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1.- Introduction

The Reform of Bankruptcy Law 22/2003 was published on 4th October. Said reform shall enter into force on 1st January 2012, however, certain provisions shall enter into force immediately following the publication of the Law. The report below focuses on the articles of the Bankruptcy Act, which entered into force on 5th October 2011, by way of an extensive study and explanation thereof.

Following the same line, and according to the Third Final Regulation of the reform, this Act will enter into force on 1st January 2012. Nevertheless, the second section of said regulation establishes a series of exceptions, which will come into force the day after its publication. There is also a second series of exceptions which regulate bankruptcy administration, communications, recognition and classification of credits, agreement, liquidation, labour aspects, connected bankruptcies, effects of the bankruptcy over individual shares and credits in particular, bankruptcy classification of credits, conclusion of the bankruptcy, abbreviated proceedings and bankruptcy system, which shall take effect in specific cases regulated by the Act. Therefore, the articles below shall come into force as from 5th October 2011:

• Article 5 bis.

• Article 15.

• Section 6 and 7 of article 71.

• Section 11 of article 84.2.

• Section 6 of article 91.

• Fourth additional regulation.

2.- Articles of immediate application.

ARTICLE 5 bis. Communication of the negotiations and effects regarding the obligation to file for bankruptcy.

By means of the recent reform of the bankruptcy Act, the previous article 5.3 is abolished and article 5 bis is created. As a direct consequence of this substitution, there is a broadening of the options open to the debtor during pre – bankruptcy stages. In the previous Act, the debtor only had the option of communicating the negotiations to the court when these negotiations occurred in order to obtain adhesions to an early agreement. Under the new Act, the debtor will also be able to communicate negotiations to the court when he is negotiating a refinancing agreement.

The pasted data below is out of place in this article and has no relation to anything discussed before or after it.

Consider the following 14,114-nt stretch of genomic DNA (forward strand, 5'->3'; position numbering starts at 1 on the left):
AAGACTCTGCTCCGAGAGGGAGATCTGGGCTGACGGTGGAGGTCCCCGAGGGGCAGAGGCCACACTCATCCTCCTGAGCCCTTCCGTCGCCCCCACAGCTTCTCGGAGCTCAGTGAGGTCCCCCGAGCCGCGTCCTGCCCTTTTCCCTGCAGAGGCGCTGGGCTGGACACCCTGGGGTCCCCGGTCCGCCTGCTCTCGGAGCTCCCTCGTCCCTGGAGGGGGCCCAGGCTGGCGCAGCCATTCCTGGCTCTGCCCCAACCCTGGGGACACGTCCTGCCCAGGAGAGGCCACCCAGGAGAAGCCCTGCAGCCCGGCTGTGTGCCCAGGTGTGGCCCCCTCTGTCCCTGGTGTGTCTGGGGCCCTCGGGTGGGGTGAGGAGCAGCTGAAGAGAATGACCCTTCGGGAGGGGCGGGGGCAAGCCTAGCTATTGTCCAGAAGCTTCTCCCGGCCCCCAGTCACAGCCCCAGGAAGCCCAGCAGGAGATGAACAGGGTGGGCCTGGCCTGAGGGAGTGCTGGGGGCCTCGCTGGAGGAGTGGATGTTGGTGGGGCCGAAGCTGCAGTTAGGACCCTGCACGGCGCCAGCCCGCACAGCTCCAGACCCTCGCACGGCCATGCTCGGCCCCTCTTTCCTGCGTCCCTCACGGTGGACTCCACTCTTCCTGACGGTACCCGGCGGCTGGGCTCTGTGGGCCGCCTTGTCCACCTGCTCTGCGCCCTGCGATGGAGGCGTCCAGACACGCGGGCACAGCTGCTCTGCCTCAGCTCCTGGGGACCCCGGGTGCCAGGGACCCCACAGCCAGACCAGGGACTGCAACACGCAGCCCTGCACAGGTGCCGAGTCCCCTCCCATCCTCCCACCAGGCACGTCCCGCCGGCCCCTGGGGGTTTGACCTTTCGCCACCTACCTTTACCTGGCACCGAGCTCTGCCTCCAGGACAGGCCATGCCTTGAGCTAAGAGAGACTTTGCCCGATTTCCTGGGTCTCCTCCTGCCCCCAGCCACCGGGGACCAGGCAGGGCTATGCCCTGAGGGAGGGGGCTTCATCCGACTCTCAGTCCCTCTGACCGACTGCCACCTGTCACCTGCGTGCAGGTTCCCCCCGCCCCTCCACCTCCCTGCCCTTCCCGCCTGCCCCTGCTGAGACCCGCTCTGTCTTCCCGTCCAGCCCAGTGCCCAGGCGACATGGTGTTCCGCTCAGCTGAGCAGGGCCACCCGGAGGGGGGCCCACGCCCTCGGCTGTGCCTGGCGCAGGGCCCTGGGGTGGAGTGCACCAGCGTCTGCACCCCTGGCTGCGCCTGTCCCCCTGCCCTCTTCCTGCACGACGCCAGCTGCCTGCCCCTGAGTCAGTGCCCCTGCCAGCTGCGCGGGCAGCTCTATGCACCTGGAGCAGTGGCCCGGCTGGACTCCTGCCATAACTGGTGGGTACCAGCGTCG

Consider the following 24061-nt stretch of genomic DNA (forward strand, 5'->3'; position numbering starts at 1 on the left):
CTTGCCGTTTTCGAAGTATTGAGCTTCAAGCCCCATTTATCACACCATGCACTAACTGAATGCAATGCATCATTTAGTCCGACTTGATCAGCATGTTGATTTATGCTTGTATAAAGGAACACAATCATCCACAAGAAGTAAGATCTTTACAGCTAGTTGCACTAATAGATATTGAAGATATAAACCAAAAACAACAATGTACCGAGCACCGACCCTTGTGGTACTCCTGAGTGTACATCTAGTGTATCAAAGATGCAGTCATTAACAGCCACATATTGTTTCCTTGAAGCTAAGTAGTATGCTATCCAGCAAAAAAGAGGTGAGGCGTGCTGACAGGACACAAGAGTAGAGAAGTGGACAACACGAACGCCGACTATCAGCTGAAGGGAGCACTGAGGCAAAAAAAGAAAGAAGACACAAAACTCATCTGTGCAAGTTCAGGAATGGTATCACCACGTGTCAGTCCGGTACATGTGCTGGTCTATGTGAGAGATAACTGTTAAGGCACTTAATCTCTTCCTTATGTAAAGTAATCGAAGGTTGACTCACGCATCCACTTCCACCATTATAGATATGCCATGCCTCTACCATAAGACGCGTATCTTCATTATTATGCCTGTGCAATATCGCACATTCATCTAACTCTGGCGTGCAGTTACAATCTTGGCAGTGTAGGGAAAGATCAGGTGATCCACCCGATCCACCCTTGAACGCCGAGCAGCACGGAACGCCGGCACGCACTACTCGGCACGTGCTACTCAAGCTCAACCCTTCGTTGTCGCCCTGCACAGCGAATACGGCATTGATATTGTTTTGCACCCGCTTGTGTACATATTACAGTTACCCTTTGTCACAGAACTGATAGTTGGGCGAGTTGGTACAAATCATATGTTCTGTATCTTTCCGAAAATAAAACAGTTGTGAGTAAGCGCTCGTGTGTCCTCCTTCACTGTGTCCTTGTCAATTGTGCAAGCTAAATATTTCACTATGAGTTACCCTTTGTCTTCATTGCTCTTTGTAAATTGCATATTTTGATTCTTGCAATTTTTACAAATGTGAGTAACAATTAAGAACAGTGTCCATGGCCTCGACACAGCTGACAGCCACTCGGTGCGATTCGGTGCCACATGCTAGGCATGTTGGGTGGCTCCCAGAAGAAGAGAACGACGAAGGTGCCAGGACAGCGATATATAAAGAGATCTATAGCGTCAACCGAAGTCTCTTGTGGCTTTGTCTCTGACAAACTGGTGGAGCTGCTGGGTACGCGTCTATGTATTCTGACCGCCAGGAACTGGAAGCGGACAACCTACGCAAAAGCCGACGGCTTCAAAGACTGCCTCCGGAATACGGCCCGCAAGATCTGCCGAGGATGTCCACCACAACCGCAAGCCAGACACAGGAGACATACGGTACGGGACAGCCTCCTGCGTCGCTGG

Another innovation is the option to make said communication before the situation of insolvency arises. The new drafting specifies the options of the debtor; it defines the obligation to communicate to the competent court, and invalidates any other court.

Finally, the new Act makes two distinctions regarding the previous term of 3 months to negotiate without the obligation of declaring bankruptcy, plus the additional month once the deadline has passed.

First, the debtor will now have one working month to file the declaration of bankruptcy once the three-month deadline has passed and filing will only be compulsory if the debtor is insolvent.

In this way the legislator attempts to avoid the concealment of bankruptcy situations, providing debtors with the ability to communicate without filing for voluntary bankruptcy, provided the debtor is negotiating refinancing or an early agreement.

Secondly, this gives the debtor an advantage, given that once the communication has been carried out, compulsory bankruptcy shall not be possible, according to the new drafting of article 15.

ARTICLE 15. Request for bankruptcy by the debtor and accumulation of requests.

The new drafting of article 15 introduces a new section, whereby, when a request for compulsory bankruptcy is filed by a creditor and is based on a seizure or on an unsuccessful investigation of assets, or it would have resulted in a judicial or administrative sentence of insolvency, compulsory bankruptcy shall be declared by the judge the day after the filing of the request, as long as no other formality is necessary.

All eligible parties will be able to file the request for bankruptcy according to the conditions of the previous Act, with the exceptions of those that come under the above-mentioned cases of article 15.1.